This post is really just a list of special considerations for those with kids that can be added to my Meal Plan Like a Boss post. As much as I wanted my kids to be extremely cultured when it came to food and despite my best attempts, they are still kids and still finicky about eating some things. While I haven’t found a completely fool proof method (other than exchanging my children for robots) where my kids always eat what’s put in front of them without whining, these tips have significantly decreased those occurrences. Unless you live in Stepford, when it comes to feeding kids, that’s about as good as it gets.

Eat with Kids, Not Like Kids: Considerations for Meal Planning with Kids from dirtydishclub.com

Include kids in planning. My kids are little and one of them is on the Autism Spectrum, so asking them what they want for dinner and expecting them to come up with an idea out of thin air is pretty unreasonable. They are however, really good with pictures. I like to use Pinterest for these visuals. I’ll pin a bunch of recipes that I think they’d like and I’m willing to make to a special board just for them. Then I show it to them and ask what they would like to eat for dinner one night that week. My kids love this, not only do they feel like they’re part of making important decisions in the house, but they now have at least one meal to look forward to.

Eating with Kids, Not Like Kids: Considering Kids When Meal Planning from dirtydishclub.com

Include kids in preparation sometimes. There’s no need to hold a debate about it. It’s easier to cook without kids. BUT, it’s a good idea to make a special effort to include them sometimes. Maybe they help with one meal a week or just a task here and there like measuring flour or mixing up pancake batter. This helps them feel invested in meals (and more likely to eat them) and will also help build a  foundation for later on when they can make a meal for you. (I can’t wait!!!)

Italian Style Spaghetti Squash from dirtydishclub.com

Get creative with your Veggies. I’ve told you about my pre-kid delusions of having kids that weren’t picky eaters, but again, despite my best efforts they’re pretty typical when it comes to consuming, or rather, not consuming vegetables. Because I think vegetables are important I still include them with every meal. Half the time I include them in their pure, recognizable form (in hopes that the kids will at least come to accept the presence of vegetables) and the other half of the time I sneak them in. My kids love green smoothies, frittatas with chopped up spinach, gnocchi al forno with spinach pureed into the sauce, and my Swedish Meatballs with Sneaky Veggies. When I’m not sneaking veggies into things, we try new veggies. Sometimes the problem isn’t that kids don’t like vegetables, they just don’t like the ones you’re giving them. We’ve discovered that our kids love popping peas and edamame out of their shells and will eat them because of the sheer fun of it. We also like trying new ways of cooking vegetables since sometimes the problem is in the bland preparation. (Honestly, I think this is a deterrent to many adults as well.) My son loves these dijon braised brussels sprouts and both my kids love roasted beets, this Vegetable Tian, and this Italian Style Spaghetti Squash.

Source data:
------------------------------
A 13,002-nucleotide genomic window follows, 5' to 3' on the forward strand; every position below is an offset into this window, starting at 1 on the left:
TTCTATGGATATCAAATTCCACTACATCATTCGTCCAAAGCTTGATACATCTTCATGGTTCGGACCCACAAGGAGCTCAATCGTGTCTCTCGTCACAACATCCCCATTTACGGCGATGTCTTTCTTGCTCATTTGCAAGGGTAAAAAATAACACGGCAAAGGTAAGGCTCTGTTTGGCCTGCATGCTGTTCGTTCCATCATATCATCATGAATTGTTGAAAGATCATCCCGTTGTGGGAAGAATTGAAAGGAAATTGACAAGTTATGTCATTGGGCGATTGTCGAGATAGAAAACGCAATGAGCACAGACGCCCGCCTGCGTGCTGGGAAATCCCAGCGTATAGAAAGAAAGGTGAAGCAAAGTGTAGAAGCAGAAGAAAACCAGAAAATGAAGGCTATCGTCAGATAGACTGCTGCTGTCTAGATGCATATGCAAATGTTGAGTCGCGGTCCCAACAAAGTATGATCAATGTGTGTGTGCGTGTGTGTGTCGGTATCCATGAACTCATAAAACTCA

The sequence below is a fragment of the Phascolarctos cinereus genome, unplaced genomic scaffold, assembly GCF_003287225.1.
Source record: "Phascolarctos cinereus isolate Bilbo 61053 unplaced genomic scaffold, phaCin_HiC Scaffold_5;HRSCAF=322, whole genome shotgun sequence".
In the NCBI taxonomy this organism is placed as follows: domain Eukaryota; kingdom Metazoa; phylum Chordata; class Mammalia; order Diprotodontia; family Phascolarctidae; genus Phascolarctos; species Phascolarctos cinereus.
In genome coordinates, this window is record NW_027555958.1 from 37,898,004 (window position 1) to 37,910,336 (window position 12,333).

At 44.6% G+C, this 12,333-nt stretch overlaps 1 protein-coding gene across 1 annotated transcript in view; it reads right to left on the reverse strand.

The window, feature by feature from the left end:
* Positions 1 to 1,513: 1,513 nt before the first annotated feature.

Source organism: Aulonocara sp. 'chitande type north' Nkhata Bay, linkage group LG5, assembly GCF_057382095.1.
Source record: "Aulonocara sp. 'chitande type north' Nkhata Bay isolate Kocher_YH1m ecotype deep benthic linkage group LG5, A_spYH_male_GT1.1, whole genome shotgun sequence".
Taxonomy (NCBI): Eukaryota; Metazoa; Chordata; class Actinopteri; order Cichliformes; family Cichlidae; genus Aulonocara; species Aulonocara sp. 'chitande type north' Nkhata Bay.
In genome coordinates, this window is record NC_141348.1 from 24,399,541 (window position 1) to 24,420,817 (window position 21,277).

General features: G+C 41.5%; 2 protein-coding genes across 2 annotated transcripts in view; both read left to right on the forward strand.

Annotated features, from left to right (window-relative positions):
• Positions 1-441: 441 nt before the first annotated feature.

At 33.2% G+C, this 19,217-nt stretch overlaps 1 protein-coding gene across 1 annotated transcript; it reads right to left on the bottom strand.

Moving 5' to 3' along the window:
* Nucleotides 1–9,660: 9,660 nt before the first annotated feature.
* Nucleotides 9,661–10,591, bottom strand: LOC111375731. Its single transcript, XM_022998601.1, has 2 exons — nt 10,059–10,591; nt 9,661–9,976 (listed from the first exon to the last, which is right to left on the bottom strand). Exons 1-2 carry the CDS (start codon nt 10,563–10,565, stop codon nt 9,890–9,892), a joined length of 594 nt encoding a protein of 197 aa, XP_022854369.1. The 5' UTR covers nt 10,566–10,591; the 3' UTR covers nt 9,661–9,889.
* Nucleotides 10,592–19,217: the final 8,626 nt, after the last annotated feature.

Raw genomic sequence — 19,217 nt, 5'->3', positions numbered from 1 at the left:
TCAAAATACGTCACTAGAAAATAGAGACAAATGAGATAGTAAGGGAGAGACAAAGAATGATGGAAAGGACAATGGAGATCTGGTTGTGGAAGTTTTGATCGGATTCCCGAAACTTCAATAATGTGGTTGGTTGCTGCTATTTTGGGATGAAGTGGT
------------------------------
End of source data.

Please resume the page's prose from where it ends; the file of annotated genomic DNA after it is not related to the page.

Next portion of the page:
Don’t pigeonhole yourself into “kid food.” I really enjoy eating, (Did you know that?) and the thought of eating boxed macaroni and cheese and hot dogs (both things my kids like) until my kids develop better taste absolutely depresses me. I’m honestly doubtful that I could go on living if that was my reality. The good news is, you don’t have to eat “kid food” just because you have kids. And no, I’m not talking about making separate meals, but just being smart in your planning and presentation. I mentioned that we try to eat one meal salad a week. Salad is not a quintessential kid food. If I plopped a Cobb Salad down in front of my kids they might pick at it, but probably wouldn’t eat much. But, when I break the salad down into its components: hardboiled egg, bacon, tomato, chicken, blue cheese, avocado, and lettuce my kids eat almost all of it. When looking at serving a meal that doesn’t seem immediately kid friendly, my best advice is to break it down, there’s probably something in there the kids will eat.

Rely on your sides. In spite of my best efforts of presentation, sometimes kids just have bad taste and won’t eat the delicious stuff I make them. As annoying as this is, it’s still important for kids to eat (especially if your kids are as skinny as mine!). Since we refuse to make separate meals for the kids and adults, we make sure to include a side I know my kids will eat. Recently we tried a Chicken and Blue Cheese Sausage over Sautéed Kale (from How to Cook Everything Fast) for dinner. Honestly, we weren’t even sure we were going to like it, so we had huge doubts about the kids. Noel had the sense to add rice as a side so the kids would at least get some sort of caloric intake. Almost any meal can be supplemented with rice, noodles, bread, or mashed potatoes which are generally hits with kids. (In case you were wondering the kale recipe was actually quite tasty and the kids even liked the chicken sausage part of it. I’d highly recommend.)

Kids do need at least a small amount of consideration when it comes to meal planning, but with a little effort, meals can easily still be a joy to eat for the whole family.

Written by audrey

Leave a Reply

Your email address will not be published. Required fields are marked *